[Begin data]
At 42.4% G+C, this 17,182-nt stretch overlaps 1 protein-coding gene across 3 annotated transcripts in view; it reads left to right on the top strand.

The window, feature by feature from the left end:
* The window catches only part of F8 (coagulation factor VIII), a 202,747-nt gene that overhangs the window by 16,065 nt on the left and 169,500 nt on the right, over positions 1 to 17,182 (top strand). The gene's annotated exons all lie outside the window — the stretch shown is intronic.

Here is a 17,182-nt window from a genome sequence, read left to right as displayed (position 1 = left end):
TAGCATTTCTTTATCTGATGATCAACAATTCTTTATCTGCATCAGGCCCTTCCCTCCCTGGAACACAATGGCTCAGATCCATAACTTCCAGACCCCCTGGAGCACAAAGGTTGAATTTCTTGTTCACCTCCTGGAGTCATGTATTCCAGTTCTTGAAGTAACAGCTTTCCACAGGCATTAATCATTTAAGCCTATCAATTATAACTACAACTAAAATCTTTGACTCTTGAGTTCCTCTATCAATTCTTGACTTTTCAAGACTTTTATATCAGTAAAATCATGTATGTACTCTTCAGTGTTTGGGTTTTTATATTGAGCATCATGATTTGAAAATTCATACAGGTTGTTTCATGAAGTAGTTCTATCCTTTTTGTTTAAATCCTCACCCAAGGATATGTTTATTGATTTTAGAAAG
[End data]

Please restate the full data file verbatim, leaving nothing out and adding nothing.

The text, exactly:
At 42.4% G+C, this 17,182-nt stretch overlaps 1 protein-coding gene across 3 annotated transcripts in view; it reads left to right on the top strand.

The window, feature by feature from the left end:
* The window catches only part of F8 (coagulation factor VIII), a 202,747-nt gene that overhangs the window by 16,065 nt on the left and 169,500 nt on the right, over positions 1 to 17,182 (top strand). The gene's annotated exons all lie outside the window — the stretch shown is intronic.

Here is a 17,182-nt window from a genome sequence, read left to right as displayed (position 1 = left end):
TAGCATTTCTTTATCTGATGATCAACAATTCTTTATCTGCATCAGGCCCTTCCCTCCCTGGAACACAATGGCTCAGATCCATAACTTCCAGACCCCCTGGAGCACAAAGGTTGAATTTCTTGTTCACCTCCTGGAGTCATGTATTCCAGTTCTTGAAGTAACAGCTTTCCACAGGCATTAATCATTTAAGCCTATCAATTATAACTACAACTAAAATCTTTGACTCTTGAGTTCCTCTATCAATTCTTGACTTTTCAAGACTTTTATATCAGTAAAATCATGTATGTACTCTTCAGTGTTTGGGTTTTTATATTGAGCATCATGATTTGAAAATTCATACAGGTTGTTTCATGAAGTAGTTCTATCCTTTTTGTTTAAATCCTCACCCAAGGATATGTTTATTGATTTTAGAAAG